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12:29 PM / Sunday September 15, 2019

18 Aug 2017

The Cultural Coach: Hate is best confronted by brave family members and friends

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August 18, 2017 Category: Commentary Posted by:

Linda Wallace

By Linda Wallace

Dear Cultural Coach:

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You write often about the need for good communication skills. How do you handle a college-educated friend who has never learned how to communicate effectively? He is racist and sexist; given the weekend’s events in Charlottesville, Va., I want to have more productive conversations with him, but I am tired of acting like the political correctness police. How do you deal with an educated person who thinks everyone else is the problem?

Dear Reader:

Some people believe they have all the wisdom required for a successful life. Some of them have college degrees, and others don’t. Of course, a truly educated person is one who recognizes the need for lifelong learning.

Many of the skills I rely on the most are self-taught — using and fixing my laptop computer, cultural communication and citizenship support skills such as acceptance and forgiveness.  That is a positive reflection on the teachers who taught me how to learn and how to distinguish fact from fiction.

It is a tall order to help a friend who is racist, although it is not impossible. I have met a number of people over the years who said racism was ingrained in them, but they managed still to break free. In many cases, the change occurred because a respected friend or family member continuously raised questions that challenged their beliefs  My coaching team offers a few techniques that may help:

When your friend makes an outrageous statement, don’t remain silent or let it go. Use an affirmative reaction policy by testing one or more of the following comments: “When you use words that hurt others, it is harder for me to listen to you.” Or, “Sometimes you use hurtful words that make it difficult for me to be around you and to understand your concerns. I want to find common ground so we can learn from each other, but first, we need to set communication boundaries.”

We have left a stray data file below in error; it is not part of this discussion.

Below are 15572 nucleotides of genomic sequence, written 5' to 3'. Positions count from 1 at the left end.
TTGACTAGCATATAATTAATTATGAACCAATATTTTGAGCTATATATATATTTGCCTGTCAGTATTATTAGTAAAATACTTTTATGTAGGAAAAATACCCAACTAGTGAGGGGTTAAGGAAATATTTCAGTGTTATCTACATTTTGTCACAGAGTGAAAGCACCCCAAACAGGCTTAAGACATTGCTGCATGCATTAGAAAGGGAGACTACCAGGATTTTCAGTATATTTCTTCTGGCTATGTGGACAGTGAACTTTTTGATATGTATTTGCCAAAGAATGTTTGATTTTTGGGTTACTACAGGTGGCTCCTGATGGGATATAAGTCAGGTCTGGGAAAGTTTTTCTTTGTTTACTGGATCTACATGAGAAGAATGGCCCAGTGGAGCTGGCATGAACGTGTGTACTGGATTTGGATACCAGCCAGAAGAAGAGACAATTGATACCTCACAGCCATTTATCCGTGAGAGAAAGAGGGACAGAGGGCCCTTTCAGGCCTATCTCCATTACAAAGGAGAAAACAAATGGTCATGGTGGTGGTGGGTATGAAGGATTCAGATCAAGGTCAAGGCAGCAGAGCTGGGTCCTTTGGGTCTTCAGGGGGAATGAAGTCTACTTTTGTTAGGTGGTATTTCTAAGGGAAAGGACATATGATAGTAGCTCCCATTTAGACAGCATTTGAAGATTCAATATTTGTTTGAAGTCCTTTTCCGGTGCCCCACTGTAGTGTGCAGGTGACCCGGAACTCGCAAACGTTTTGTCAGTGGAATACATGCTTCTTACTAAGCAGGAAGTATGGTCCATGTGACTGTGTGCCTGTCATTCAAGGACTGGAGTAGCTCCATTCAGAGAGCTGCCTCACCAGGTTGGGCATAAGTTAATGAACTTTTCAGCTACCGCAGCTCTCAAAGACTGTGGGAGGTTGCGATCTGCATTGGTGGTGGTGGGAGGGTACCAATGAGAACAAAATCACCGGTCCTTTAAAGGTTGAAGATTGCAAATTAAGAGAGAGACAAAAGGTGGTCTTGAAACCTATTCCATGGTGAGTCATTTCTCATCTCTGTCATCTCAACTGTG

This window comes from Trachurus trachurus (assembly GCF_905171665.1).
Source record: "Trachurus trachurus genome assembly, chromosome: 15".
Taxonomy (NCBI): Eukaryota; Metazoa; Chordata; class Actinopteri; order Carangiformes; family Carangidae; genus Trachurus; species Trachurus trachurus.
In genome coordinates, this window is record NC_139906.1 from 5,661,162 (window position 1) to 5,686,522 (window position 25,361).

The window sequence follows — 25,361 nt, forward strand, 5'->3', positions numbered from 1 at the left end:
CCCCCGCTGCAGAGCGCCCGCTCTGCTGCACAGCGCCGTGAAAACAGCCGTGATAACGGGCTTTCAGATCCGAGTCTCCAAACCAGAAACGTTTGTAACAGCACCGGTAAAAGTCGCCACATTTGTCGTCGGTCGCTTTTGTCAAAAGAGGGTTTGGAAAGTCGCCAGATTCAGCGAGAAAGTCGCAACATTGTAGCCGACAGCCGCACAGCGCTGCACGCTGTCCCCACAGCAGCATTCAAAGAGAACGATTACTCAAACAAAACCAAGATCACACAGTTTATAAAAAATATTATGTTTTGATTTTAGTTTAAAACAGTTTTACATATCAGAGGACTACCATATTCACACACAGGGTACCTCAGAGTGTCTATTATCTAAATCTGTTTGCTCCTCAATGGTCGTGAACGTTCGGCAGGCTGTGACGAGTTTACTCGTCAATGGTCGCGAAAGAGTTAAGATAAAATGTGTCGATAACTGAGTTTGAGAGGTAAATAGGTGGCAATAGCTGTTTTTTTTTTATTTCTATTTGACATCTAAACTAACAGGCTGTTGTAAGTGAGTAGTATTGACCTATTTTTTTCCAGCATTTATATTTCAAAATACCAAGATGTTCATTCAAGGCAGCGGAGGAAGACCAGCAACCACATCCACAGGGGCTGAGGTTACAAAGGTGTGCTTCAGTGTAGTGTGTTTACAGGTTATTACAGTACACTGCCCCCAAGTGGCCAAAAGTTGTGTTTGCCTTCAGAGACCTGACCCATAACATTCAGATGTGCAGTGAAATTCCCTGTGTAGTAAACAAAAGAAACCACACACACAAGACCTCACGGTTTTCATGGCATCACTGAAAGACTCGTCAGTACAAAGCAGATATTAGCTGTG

Share your communication mishaps with your friend and discuss the lessons learned. After a while, ask your friend to share his communication mishaps with you so both of you can learn and grow together.

Provide spontaneous coaching during casual conversations with your friend. The most effective sharing occurs when stress levels and tensions are low, and people feel comfortable. However, many of us try coaching only after others’ behaviors create a backlash. This is the time we are less likely to be effective.

Look for opportunities to point out statements by your friend that inspire respect or admiration. Your email indicates that you have been trying to point out your friend’s mistakes. Seize those moments when he says things that inspire respect or offer clarity. Let him know when he is communicating effectively.

While serving as a coach, never lash out at your friend, and avoid getting personal. Focus on his behavior rather than on character defects or his personality. Instead of calling him a bigot or bully, why not say, “It is my job to support you so your views can be heard by the widest and most diverse audiences.”

To achieve this goal, you will need positive reinforcement and phrases such as “You phrased that in a manner that encouraged me to reflect upon my position.” And “Your comment allowed me to consider your views without making me feel disrespected.”

One word of caution: Don’t expect any immediate changes in your friend’s behavior. Behaviors are often hard to change. That doesn’t mean you can’t take a firm stand.

Shock jocks often use offensive language to boost ratings. When we support this rudeness, we invite hatred into our lives. If we respond with our hearts, we are standing up for the greater good.

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